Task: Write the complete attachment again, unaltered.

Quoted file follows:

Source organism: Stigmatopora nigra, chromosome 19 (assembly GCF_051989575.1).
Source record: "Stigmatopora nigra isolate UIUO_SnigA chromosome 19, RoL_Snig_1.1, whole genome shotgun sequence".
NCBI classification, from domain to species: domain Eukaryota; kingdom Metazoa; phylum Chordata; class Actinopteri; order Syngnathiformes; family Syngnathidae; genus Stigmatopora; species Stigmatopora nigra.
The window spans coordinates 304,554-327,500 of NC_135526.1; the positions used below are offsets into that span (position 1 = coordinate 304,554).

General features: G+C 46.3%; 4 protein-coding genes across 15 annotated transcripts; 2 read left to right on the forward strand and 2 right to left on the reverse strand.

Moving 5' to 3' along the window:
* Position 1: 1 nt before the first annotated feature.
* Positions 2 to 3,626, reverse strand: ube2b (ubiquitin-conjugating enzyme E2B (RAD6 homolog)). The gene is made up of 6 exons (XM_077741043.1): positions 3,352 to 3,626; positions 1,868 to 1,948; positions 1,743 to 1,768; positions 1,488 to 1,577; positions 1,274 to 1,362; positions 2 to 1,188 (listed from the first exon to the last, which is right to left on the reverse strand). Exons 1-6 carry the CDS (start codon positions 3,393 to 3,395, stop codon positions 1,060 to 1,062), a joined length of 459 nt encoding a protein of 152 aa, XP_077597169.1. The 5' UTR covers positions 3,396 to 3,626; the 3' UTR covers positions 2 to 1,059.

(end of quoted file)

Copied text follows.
Source organism: Stigmatopora nigra, chromosome 19 (assembly GCF_051989575.1).
Source record: "Stigmatopora nigra isolate UIUO_SnigA chromosome 19, RoL_Snig_1.1, whole genome shotgun sequence".
NCBI classification, from domain to species: domain Eukaryota; kingdom Metazoa; phylum Chordata; class Actinopteri; order Syngnathiformes; family Syngnathidae; genus Stigmatopora; species Stigmatopora nigra.
The window spans coordinates 304,554-327,500 of NC_135526.1; the positions used below are offsets into that span (position 1 = coordinate 304,554).

General features: G+C 46.3%; 4 protein-coding genes across 15 annotated transcripts; 2 read left to right on the forward strand and 2 right to left on the reverse strand.

Moving 5' to 3' along the window:
* Position 1: 1 nt before the first annotated feature.
* Positions 2 to 3,626, reverse strand: ube2b (ubiquitin-conjugating enzyme E2B (RAD6 homolog)). The gene is made up of 6 exons (XM_077741043.1): positions 3,352 to 3,626; positions 1,868 to 1,948; positions 1,743 to 1,768; positions 1,488 to 1,577; positions 1,274 to 1,362; positions 2 to 1,188 (listed from the first exon to the last, which is right to left on the reverse strand). Exons 1-6 carry the CDS (start codon positions 3,393 to 3,395, stop codon positions 1,060 to 1,062), a joined length of 459 nt encoding a protein of 152 aa, XP_077597169.1. The 5' UTR covers positions 3,396 to 3,626; the 3' UTR covers positions 2 to 1,059.